A new consumer survey from Bitkom revealed yesterday that 25% of a recent survey group had read an ebook. This was up 1% from last year.
A total of 2,325 people were surveyed for this report, and 577 reported reading ebook. The ebook readers tended to be younger, with 32% falling in the 14- to 29-year-old range and 30% in the 30- to 49-year-old age group. Fewer 50- to 64-year-olds (28%) read ebooks, and only 11% of the senior citizens in this study reported reading ebooks.
The most used reading device was the laptop, with 41%, followed closely by smartphones (38%), and ereaders (33%). Around a fifth of respondents (21%) still use a desktop computer, and almost as many (21%) read on a tablet.
Speaking of reading devices, Bitkom predicts that 25.6 million smartphones and 7.7 million tablets will be sold in Germany this year, but only 600,000 ereaders. So while ebook adoption might grow over the next year, it won’t be on ereaders.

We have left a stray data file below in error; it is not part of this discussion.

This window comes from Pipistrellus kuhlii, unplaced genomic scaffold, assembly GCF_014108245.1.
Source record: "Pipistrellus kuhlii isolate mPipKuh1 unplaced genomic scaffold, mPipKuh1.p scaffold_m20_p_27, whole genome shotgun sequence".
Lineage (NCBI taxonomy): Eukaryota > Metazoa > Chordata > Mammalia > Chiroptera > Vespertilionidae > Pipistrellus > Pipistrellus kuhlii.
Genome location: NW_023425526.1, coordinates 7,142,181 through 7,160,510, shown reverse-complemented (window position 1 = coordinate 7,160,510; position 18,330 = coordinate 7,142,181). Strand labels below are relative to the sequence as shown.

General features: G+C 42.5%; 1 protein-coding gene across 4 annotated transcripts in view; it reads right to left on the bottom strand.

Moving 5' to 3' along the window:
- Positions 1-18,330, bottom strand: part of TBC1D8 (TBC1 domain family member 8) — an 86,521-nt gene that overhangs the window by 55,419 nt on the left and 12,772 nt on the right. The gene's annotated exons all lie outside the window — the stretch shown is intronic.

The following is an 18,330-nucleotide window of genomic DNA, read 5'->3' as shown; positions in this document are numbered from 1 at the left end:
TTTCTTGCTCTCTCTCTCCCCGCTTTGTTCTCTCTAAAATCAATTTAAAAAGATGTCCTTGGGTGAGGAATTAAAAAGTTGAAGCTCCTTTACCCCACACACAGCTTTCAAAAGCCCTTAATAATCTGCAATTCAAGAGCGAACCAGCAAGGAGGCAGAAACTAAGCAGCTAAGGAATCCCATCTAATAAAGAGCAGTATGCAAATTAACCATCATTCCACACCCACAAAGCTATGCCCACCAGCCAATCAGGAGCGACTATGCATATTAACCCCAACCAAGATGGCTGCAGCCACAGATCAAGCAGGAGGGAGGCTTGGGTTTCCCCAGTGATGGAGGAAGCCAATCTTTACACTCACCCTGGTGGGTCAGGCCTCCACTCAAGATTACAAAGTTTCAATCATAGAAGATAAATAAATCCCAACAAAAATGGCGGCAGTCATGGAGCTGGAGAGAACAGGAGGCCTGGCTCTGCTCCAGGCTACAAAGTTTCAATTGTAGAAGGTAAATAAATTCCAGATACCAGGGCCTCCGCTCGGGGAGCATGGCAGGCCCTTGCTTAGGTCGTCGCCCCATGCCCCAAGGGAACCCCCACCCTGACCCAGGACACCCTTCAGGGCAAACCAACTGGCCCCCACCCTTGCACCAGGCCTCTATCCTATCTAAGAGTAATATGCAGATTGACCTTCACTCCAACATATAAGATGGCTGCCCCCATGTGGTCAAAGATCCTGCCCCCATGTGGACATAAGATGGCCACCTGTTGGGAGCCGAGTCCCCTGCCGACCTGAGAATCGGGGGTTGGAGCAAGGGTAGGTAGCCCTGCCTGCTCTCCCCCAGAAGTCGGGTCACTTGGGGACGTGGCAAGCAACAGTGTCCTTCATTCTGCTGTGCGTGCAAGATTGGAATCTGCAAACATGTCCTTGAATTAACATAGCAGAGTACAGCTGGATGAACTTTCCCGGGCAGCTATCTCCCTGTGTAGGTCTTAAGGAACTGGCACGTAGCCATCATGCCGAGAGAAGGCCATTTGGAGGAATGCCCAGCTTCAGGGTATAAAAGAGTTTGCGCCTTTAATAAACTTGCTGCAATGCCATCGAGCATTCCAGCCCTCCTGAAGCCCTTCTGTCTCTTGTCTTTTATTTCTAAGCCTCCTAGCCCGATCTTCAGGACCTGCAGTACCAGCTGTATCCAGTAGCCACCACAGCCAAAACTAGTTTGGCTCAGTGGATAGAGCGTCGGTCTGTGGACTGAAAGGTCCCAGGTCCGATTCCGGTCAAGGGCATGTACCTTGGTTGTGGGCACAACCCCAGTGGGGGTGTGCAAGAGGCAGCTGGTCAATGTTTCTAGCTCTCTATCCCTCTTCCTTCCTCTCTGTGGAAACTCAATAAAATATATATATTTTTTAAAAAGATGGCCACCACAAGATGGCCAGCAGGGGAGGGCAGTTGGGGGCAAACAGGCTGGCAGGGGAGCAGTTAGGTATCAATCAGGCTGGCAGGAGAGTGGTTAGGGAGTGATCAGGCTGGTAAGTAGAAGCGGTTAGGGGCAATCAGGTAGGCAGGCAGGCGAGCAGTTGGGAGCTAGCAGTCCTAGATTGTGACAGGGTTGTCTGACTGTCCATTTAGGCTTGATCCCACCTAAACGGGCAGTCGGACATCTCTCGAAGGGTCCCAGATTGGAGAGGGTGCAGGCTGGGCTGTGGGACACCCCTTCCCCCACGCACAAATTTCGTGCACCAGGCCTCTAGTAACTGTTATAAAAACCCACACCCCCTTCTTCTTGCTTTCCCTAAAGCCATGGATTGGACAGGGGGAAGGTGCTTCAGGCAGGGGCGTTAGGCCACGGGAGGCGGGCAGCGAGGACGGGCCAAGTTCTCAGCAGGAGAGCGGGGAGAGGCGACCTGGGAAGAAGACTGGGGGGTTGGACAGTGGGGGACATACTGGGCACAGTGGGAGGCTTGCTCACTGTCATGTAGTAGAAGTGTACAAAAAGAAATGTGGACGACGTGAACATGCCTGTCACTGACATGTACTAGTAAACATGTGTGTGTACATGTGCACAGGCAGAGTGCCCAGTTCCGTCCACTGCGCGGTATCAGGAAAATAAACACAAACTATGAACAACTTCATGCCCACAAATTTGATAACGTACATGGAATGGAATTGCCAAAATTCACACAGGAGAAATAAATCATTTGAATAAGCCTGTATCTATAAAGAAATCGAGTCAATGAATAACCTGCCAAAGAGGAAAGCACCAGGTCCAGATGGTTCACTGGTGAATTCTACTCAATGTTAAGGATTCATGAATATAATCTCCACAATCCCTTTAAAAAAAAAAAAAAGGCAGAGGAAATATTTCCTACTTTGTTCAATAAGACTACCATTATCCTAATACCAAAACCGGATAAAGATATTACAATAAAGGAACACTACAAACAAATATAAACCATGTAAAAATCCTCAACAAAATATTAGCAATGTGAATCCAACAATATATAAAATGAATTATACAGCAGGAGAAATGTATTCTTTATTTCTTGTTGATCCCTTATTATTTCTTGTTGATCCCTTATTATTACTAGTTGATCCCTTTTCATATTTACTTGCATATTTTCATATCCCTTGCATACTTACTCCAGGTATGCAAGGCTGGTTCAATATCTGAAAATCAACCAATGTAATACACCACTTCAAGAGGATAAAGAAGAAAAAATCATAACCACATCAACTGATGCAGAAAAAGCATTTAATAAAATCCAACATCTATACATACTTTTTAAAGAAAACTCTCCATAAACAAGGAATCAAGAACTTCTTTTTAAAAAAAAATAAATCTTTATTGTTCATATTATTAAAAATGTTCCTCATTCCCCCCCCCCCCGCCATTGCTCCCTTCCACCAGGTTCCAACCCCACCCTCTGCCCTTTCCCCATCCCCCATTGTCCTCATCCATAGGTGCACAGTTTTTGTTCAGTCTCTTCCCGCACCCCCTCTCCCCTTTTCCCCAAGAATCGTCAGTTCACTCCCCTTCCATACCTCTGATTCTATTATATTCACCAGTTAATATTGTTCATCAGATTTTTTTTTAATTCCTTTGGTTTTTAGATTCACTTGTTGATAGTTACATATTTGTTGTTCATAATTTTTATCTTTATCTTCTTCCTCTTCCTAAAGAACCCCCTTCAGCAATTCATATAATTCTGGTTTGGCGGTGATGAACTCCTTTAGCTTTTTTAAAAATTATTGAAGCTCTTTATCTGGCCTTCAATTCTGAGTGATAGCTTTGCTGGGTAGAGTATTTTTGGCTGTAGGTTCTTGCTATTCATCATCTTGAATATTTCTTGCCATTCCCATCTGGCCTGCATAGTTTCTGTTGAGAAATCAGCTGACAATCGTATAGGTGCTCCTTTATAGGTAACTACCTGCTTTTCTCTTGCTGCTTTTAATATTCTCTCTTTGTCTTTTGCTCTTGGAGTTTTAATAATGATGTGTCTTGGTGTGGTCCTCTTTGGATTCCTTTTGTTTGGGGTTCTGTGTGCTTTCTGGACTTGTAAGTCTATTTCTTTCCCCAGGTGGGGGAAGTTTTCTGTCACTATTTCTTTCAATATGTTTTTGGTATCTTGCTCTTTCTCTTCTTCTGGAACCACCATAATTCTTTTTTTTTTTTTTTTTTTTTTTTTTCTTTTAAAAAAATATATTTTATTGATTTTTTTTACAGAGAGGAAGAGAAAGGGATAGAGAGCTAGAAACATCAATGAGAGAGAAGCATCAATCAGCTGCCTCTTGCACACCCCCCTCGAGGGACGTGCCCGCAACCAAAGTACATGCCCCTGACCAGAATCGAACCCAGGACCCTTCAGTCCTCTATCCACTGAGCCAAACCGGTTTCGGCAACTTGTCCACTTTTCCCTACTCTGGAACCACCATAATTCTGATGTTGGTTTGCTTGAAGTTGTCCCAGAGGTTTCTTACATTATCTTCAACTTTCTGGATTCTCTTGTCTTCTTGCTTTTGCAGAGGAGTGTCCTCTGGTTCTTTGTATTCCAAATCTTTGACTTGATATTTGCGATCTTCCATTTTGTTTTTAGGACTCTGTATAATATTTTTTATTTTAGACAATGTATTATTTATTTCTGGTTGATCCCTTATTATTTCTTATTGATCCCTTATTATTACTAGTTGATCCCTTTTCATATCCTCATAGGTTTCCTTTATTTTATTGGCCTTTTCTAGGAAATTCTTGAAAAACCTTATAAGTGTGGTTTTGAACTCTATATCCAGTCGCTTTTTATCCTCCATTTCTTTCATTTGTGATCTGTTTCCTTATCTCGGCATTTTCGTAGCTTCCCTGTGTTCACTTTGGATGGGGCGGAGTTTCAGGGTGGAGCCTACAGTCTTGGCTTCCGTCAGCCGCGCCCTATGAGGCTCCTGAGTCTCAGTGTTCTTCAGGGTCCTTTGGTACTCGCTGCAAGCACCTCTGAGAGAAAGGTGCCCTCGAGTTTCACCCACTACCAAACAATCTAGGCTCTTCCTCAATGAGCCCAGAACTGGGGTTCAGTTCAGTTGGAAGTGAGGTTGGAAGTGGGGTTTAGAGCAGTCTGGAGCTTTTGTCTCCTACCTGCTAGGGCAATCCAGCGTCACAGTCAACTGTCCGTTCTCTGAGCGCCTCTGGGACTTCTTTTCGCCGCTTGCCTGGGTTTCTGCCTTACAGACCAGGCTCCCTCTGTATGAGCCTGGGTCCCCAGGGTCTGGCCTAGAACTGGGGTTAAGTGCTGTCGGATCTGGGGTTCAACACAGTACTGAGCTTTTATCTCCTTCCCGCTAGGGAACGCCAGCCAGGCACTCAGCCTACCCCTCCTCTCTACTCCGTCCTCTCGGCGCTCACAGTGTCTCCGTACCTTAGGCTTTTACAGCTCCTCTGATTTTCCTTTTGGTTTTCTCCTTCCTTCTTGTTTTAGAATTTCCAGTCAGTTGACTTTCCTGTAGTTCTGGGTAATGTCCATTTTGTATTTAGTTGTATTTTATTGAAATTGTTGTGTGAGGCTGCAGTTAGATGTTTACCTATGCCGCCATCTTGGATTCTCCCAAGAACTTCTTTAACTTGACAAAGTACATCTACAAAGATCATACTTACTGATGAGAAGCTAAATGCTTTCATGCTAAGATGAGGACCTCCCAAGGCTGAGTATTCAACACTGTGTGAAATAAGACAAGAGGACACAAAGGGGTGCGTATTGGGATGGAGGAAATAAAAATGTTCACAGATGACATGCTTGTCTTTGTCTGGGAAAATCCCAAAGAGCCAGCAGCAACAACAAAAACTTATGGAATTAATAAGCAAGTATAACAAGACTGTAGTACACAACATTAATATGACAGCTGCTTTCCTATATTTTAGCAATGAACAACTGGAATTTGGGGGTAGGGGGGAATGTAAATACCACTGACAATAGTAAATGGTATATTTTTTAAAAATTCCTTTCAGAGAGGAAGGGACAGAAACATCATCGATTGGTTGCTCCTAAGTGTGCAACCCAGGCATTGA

Those who have adopted ebooks say that they value the fact that the books are available at any time (77%). Those who don’t use ebooks say that they are sticking with paper because of the sensory perception of printed books (49%), do not want to read on a screen (39%), or feel that the hardware is too expensive (44%). A sizable minority of non-ebook users (35%) also said they could concievably use ebooks in the future.
And when or if they do, they’ll be more likely to borrow ebooks from the library than ever. Nearly one-third (32%) of the ebook users said they borrow ebooks from public libraries up from 25% last year and 17% the year before.
More than a quarter (27%) of ebook users read free ebooks, and 19% borrow ebooks from services like Skoobe or Kindle Unlimited (up from 16% last year)
The vast majority of ebook users (70%) buy ebooks online from the major ebook retailers, although a far smaller number (24)% buy from the same store as their ereader. Given that 33% of respondents own an ereader, the discrepancy could indicate the impact of the widespread use in the German ebook market of lighter forms of DRM.
In related news, 13% of ebook users bought ebooks direct from the author, and 7% bought ebooks from the publishers’ website.
image by Ines Njers